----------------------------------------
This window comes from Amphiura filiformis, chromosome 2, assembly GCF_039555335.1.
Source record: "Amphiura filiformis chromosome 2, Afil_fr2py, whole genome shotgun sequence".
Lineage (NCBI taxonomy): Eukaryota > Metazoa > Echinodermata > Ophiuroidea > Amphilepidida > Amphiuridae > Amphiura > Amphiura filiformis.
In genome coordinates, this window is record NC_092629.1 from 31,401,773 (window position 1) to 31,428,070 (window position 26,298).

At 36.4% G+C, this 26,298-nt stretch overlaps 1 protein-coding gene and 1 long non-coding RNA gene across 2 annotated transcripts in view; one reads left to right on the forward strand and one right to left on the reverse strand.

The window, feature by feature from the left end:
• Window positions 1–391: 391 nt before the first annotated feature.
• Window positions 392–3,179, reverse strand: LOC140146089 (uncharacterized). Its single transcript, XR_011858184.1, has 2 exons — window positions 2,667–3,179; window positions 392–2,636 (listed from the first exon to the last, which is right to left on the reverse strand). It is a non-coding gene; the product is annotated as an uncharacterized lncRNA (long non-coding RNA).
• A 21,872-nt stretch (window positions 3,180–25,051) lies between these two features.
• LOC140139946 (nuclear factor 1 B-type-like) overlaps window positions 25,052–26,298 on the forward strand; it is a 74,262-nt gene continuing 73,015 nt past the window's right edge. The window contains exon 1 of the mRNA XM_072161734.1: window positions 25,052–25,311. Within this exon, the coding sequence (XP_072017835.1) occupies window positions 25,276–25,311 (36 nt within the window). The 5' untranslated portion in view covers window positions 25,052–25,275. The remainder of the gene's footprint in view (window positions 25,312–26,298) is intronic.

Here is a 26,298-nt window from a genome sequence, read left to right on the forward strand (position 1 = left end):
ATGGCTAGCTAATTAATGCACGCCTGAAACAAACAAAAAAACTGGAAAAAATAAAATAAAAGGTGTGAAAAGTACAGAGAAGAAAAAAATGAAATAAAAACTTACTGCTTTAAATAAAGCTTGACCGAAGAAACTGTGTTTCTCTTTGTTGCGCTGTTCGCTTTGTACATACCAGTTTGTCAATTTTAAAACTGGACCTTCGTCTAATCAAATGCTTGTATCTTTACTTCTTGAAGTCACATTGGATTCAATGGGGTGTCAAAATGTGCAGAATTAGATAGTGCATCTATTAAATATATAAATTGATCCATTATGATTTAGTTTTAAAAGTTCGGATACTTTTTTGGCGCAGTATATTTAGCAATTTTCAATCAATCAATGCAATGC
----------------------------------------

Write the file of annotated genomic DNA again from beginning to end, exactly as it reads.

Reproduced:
This window comes from Amphiura filiformis, chromosome 2, assembly GCF_039555335.1.
Source record: "Amphiura filiformis chromosome 2, Afil_fr2py, whole genome shotgun sequence".
Lineage (NCBI taxonomy): Eukaryota > Metazoa > Echinodermata > Ophiuroidea > Amphilepidida > Amphiuridae > Amphiura > Amphiura filiformis.
In genome coordinates, this window is record NC_092629.1 from 31,401,773 (window position 1) to 31,428,070 (window position 26,298).

At 36.4% G+C, this 26,298-nt stretch overlaps 1 protein-coding gene and 1 long non-coding RNA gene across 2 annotated transcripts in view; one reads left to right on the forward strand and one right to left on the reverse strand.

The window, feature by feature from the left end:
• Window positions 1–391: 391 nt before the first annotated feature.
• Window positions 392–3,179, reverse strand: LOC140146089 (uncharacterized). Its single transcript, XR_011858184.1, has 2 exons — window positions 2,667–3,179; window positions 392–2,636 (listed from the first exon to the last, which is right to left on the reverse strand). It is a non-coding gene; the product is annotated as an uncharacterized lncRNA (long non-coding RNA).
• A 21,872-nt stretch (window positions 3,180–25,051) lies between these two features.
• LOC140139946 (nuclear factor 1 B-type-like) overlaps window positions 25,052–26,298 on the forward strand; it is a 74,262-nt gene continuing 73,015 nt past the window's right edge. The window contains exon 1 of the mRNA XM_072161734.1: window positions 25,052–25,311. Within this exon, the coding sequence (XP_072017835.1) occupies window positions 25,276–25,311 (36 nt within the window). The 5' untranslated portion in view covers window positions 25,052–25,275. The remainder of the gene's footprint in view (window positions 25,312–26,298) is intronic.

Here is a 26,298-nt window from a genome sequence, read left to right on the forward strand (position 1 = left end):
ATGGCTAGCTAATTAATGCACGCCTGAAACAAACAAAAAAACTGGAAAAAATAAAATAAAAGGTGTGAAAAGTACAGAGAAGAAAAAAATGAAATAAAAACTTACTGCTTTAAATAAAGCTTGACCGAAGAAACTGTGTTTCTCTTTGTTGCGCTGTTCGCTTTGTACATACCAGTTTGTCAATTTTAAAACTGGACCTTCGTCTAATCAAATGCTTGTATCTTTACTTCTTGAAGTCACATTGGATTCAATGGGGTGTCAAAATGTGCAGAATTAGATAGTGCATCTATTAAATATATAAATTGATCCATTATGATTTAGTTTTAAAAGTTCGGATACTTTTTTGGCGCAGTATATTTAGCAATTTTCAATCAATCAATGCAATGC